Author: Amanda White Gibson

is a PhD candidate at the College of William and Mary and a predoctoral fellow at the Carter G. Woodson Institute for African-American and African Studies at the University of Virginia.

The Economy of the Enslaved in Virginia

The economy of enslaved Virginians consisted of productive activities outside of those required by the enslaver. Enslaved individuals grew vegetables, raised chickens, and plied their trades during their time off because it allowed them to better provision their families and amass some savings. By the end of the eighteenth century, Virginia law prohibited trade between enslaved people and all but their enslaver. Enforcement of laws prohibiting the “slaves’ economy” did not stop its growth and instead drove aspects underground. Whether the economy of the enslaved consisted of the sale of produce or poultry or enslaved peoples’ self-hire, enslavers were the primary beneficiaries of these activities. Enslavers profited when enslaved people provided their own food and clothing. They also profited when enslaved peoples’ accumulation of goods or livestock created a disincentive to self-emancipation. While some enslaved Virginians were able to take advantage of the market economy to make slight improvements in their standard of living and to feel a measure of autonomy taken from then by enslavement, the economy of the enslaved never threatened the system of slavery because it largely benefited whites in power.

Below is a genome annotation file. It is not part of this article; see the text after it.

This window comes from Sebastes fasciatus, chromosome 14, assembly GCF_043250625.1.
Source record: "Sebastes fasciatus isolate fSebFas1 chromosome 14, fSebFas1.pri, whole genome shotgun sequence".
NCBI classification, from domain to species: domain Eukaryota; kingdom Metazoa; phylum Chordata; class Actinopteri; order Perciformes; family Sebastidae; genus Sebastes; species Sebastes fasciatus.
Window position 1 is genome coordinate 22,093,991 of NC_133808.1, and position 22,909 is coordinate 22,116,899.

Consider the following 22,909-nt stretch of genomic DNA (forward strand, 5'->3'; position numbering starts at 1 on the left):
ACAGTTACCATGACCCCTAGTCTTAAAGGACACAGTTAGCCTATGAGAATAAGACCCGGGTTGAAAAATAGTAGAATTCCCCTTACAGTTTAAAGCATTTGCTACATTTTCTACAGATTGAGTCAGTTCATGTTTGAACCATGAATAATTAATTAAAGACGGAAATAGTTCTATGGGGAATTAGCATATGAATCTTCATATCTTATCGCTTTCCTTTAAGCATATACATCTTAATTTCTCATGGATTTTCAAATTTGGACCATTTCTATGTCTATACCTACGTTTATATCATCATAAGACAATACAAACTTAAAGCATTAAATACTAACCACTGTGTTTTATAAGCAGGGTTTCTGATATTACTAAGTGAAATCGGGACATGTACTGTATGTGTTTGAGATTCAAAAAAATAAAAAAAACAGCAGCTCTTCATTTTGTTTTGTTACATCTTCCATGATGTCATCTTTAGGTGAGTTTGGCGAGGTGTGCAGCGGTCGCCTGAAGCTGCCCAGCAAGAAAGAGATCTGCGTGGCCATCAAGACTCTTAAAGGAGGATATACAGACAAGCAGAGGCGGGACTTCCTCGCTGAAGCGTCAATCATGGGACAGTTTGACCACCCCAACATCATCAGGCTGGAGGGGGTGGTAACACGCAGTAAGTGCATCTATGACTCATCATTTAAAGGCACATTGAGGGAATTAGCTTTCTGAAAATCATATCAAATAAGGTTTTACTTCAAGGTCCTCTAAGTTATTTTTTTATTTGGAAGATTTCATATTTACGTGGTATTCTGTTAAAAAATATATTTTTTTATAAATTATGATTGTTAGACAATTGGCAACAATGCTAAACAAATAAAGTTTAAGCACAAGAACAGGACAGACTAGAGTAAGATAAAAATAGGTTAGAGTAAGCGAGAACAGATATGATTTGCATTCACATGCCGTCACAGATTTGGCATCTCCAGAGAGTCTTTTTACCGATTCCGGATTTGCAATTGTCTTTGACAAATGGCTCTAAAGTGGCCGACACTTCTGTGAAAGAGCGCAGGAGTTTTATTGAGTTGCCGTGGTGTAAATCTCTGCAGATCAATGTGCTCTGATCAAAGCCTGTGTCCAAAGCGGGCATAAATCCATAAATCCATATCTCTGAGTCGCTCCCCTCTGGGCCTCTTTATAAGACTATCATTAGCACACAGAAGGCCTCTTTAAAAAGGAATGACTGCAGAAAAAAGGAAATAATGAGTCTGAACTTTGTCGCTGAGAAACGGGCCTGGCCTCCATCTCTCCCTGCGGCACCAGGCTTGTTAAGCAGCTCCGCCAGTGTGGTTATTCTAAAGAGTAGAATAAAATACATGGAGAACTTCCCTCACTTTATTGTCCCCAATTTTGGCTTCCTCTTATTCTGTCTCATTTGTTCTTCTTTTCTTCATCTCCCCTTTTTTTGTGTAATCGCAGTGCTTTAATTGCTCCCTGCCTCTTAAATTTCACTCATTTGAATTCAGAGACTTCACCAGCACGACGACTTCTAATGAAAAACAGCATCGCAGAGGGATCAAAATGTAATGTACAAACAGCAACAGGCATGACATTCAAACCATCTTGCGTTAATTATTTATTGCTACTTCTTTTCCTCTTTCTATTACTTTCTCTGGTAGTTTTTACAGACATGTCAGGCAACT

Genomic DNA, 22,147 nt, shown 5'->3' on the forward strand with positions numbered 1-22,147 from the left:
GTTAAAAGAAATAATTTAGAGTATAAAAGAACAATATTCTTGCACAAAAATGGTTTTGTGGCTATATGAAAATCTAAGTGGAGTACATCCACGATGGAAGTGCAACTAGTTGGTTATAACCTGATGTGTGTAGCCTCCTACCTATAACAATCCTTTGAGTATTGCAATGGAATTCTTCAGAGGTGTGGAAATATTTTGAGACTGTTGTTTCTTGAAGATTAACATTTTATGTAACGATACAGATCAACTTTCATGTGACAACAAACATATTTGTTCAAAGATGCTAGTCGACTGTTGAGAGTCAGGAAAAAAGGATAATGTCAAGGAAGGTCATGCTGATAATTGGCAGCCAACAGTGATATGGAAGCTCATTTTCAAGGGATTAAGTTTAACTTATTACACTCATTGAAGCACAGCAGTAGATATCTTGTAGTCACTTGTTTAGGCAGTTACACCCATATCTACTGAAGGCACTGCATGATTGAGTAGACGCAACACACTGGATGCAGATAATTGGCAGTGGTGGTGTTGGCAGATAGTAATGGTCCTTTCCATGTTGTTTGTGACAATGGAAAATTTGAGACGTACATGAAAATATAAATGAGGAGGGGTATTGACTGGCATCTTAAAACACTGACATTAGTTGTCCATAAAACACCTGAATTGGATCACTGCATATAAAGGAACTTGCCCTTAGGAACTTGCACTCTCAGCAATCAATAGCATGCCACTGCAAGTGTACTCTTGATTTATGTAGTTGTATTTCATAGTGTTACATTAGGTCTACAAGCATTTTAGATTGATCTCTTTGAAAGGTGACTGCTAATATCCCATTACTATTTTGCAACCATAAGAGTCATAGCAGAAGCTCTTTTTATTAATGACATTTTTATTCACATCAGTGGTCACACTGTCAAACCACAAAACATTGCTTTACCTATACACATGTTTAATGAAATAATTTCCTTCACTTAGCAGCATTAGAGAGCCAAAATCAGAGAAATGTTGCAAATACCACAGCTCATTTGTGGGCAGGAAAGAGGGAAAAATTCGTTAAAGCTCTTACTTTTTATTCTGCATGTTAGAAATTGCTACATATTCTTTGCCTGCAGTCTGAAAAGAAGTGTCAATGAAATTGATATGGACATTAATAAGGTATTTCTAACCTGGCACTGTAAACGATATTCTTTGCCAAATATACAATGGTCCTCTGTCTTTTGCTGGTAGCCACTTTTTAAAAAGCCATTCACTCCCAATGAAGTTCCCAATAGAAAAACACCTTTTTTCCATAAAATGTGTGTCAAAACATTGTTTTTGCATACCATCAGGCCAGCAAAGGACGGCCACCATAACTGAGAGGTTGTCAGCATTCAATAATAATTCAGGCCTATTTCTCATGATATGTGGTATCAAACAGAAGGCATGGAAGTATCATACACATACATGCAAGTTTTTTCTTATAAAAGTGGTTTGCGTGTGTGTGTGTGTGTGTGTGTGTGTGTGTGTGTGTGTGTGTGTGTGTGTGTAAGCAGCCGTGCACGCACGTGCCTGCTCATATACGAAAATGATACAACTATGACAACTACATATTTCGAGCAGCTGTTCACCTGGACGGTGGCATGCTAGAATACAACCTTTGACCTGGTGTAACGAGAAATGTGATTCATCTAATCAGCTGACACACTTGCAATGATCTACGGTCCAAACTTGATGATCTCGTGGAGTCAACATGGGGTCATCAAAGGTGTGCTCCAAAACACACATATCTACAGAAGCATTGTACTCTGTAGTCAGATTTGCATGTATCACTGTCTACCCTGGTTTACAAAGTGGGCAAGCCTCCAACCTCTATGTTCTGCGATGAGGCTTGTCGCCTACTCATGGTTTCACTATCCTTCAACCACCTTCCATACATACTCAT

Fredericksburg, Second Battle of

The Second Battle of Fredericksburg was fought May 3–4, 1863, and was part of the Chancellorsville Campaign during the American Civil War (1861–1865). While Union general Joseph Hooker and the Army of the Potomac engaged Robert E. Lee and the Army of Northern Virginia twelve miles to the west near Chancellorsville, the First and Sixth corps under Union general John Sedgwick were ordered to cross the Rappahannock River and attack at Fredericksburg, on Lee’s far right flank. Hooker’s plan was to force an already undermanned Lee to shift troops to his right, weakening his defenses and forcing him to retreat. By the time the cautious Sedgwick was in position, however, Confederate general Thomas J. “Stonewall” Jackson had outflanked the Union right and it was Hooker, not Lee, who was reeling back. Sedgwick did finally charge up Marye’s Heights, where the previous December the Union army under Ambrose E. Burnside had so ignominiously been defeated. This time, a small contingent of Confederates under Jubal A. Early held on for a short while before finally giving way. When Sedgwick failed to press his victory, Lee reinforced his line, attacking at Salem Church on May 3 and Bank’s Ford on May 4. On May 5, Sedgwick retreated back across the Rappahannock River, followed shortly by Hooker.